November 21, 2012
Some beliefs are so engrained that they live on in popular culture despite a total lack of evidence backing them up. Take, for instance, the idea that a full moon can trigger mass hysteria or psychosis.
Popularized long ago in werewolf mythology and other folklore, the myth persists to the degree that, according to one study, 64 percent of doctors and 80 percent of nurses still think it’s true—even though we’ve yet to see a plausible mechanism suggested for how moons could affect moods.
For these holdouts, a study published this week in General Hospital Psychiatry should finally put an end to it: In examining three years worth of records from a pair of Montreal hospitals’ emergency rooms, a group of researchers from Université Laval in Quebec City found that there was no connection between phases of the moon and psychological problems.
“We hope our results will encourage health professionals to put that idea to rest,” said Genevieve Belleville, the study’s lead author, in a statement. “Otherwise, this misperception could, on the one hand, color their judgment during the full moon phase; or, on the other hand, make them less attentive to psychological problems that surface during the remainder of the month.”
To test whether the lunar phases played a role in altering the incidence of psychological problems, the researchers looked specifically at 771 cases in which people showed up to one of the hospitals complaining of chest pains without an apparent underlying medical problem. After routine psychological evaluations, many of these individuals were diagnosed as suffering from anxiety, panic attacks, mood disorders or other psychological afflictions.
Charting the distribution of these cases across the four lunar phases—a new moon, a first quarter moon, a full moon and a last quarter moon—they found no statistically significant correlation between a full moon and people entering the hospitals with psychological problems. The researchers did find a slightly reduced incidence of anxiety disorders during the last quarter, a phenomenon they regard as either a coincidence or a result of overlooked factors.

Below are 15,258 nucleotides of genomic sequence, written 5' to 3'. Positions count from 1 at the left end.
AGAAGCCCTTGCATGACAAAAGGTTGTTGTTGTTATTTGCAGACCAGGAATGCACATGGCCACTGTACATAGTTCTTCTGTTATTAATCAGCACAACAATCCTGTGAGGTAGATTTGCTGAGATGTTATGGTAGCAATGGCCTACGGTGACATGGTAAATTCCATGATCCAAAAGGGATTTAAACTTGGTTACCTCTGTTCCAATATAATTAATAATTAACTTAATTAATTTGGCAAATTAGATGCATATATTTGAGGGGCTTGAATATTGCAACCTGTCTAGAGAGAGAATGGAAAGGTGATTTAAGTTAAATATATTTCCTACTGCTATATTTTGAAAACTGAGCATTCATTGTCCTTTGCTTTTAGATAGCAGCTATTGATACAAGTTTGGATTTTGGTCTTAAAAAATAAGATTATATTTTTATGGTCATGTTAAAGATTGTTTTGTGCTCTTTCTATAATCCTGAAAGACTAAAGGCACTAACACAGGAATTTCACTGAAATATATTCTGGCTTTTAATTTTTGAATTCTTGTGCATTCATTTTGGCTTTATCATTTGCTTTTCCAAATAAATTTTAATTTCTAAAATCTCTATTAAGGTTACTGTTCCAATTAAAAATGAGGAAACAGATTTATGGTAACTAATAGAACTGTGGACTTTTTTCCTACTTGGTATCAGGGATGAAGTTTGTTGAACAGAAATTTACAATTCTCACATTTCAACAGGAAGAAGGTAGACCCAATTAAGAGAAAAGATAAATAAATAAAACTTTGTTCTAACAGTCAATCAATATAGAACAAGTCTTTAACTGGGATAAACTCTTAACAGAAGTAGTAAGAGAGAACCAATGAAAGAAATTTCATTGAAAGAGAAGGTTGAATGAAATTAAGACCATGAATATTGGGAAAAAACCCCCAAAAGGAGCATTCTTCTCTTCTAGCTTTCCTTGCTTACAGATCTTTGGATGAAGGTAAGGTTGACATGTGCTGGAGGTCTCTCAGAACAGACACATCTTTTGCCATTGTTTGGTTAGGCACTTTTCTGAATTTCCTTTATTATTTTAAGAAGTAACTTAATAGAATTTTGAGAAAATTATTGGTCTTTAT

This study jives with a body of research that has debunked the link between full moons and epileptic seizures, homicides, suicides, admissions to psychiatric institutions, calls to crisis centers, traffic accidents and countless other indications of erratic or unusual behavior. Meta-analyses have confirmed the lack of evidence for a positive association and suggested that the small number of studies that have turned up a positive correlation are the result of statistical errors.
Why, if this is the case, do so many people continue to believe that a full moon can cause madness? Part of the explanation is our natural tendency to see correlations between unrelated factors when none exist. If we already believe in a full moon effect, it also affects what we remember and reflect upon, a phenomenon called confirmation bias: The rare instance in which a person acted strangely during a full moon becomes far more memorable than the hundreds of full moons that pass without anything remarkable happening. Additionally, occasional newspaper articles that cite police officers saying they notice an uptick in crime during full moons perpetuate the belief.
So on November 28th, when the next full moon comes around, rest assured that it can’t drive you mad—and help put the superstition to bed once and for all.
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